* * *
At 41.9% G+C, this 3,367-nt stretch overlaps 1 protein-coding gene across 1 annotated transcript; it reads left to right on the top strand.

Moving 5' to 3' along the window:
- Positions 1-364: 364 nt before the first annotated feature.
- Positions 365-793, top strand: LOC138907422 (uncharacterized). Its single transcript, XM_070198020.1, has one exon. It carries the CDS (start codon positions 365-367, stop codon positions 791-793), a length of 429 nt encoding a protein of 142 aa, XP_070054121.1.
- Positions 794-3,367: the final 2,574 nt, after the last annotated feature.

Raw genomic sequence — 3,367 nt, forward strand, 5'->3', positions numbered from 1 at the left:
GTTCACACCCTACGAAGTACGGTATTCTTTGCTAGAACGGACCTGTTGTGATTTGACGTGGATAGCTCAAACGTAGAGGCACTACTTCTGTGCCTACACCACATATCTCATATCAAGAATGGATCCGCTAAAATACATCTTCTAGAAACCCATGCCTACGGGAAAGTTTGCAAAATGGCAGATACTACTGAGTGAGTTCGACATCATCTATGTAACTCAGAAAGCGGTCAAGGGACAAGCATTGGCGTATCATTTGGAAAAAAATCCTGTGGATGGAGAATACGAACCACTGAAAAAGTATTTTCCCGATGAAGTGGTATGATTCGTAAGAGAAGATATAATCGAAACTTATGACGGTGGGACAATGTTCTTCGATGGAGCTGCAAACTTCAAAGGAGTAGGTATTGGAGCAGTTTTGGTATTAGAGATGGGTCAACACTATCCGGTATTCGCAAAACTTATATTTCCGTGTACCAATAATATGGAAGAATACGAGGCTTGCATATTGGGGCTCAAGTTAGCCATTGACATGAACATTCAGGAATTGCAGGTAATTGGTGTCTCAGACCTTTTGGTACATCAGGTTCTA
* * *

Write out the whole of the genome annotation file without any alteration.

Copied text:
At 41.9% G+C, this 3,367-nt stretch overlaps 1 protein-coding gene across 1 annotated transcript; it reads left to right on the top strand.

Moving 5' to 3' along the window:
- Positions 1-364: 364 nt before the first annotated feature.
- Positions 365-793, top strand: LOC138907422 (uncharacterized). Its single transcript, XM_070198020.1, has one exon. It carries the CDS (start codon positions 365-367, stop codon positions 791-793), a length of 429 nt encoding a protein of 142 aa, XP_070054121.1.
- Positions 794-3,367: the final 2,574 nt, after the last annotated feature.

Raw genomic sequence — 3,367 nt, forward strand, 5'->3', positions numbered from 1 at the left:
GTTCACACCCTACGAAGTACGGTATTCTTTGCTAGAACGGACCTGTTGTGATTTGACGTGGATAGCTCAAACGTAGAGGCACTACTTCTGTGCCTACACCACATATCTCATATCAAGAATGGATCCGCTAAAATACATCTTCTAGAAACCCATGCCTACGGGAAAGTTTGCAAAATGGCAGATACTACTGAGTGAGTTCGACATCATCTATGTAACTCAGAAAGCGGTCAAGGGACAAGCATTGGCGTATCATTTGGAAAAAAATCCTGTGGATGGAGAATACGAACCACTGAAAAAGTATTTTCCCGATGAAGTGGTATGATTCGTAAGAGAAGATATAATCGAAACTTATGACGGTGGGACAATGTTCTTCGATGGAGCTGCAAACTTCAAAGGAGTAGGTATTGGAGCAGTTTTGGTATTAGAGATGGGTCAACACTATCCGGTATTCGCAAAACTTATATTTCCGTGTACCAATAATATGGAAGAATACGAGGCTTGCATATTGGGGCTCAAGTTAGCCATTGACATGAACATTCAGGAATTGCAGGTAATTGGTGTCTCAGACCTTTTGGTACATCAGGTTCTA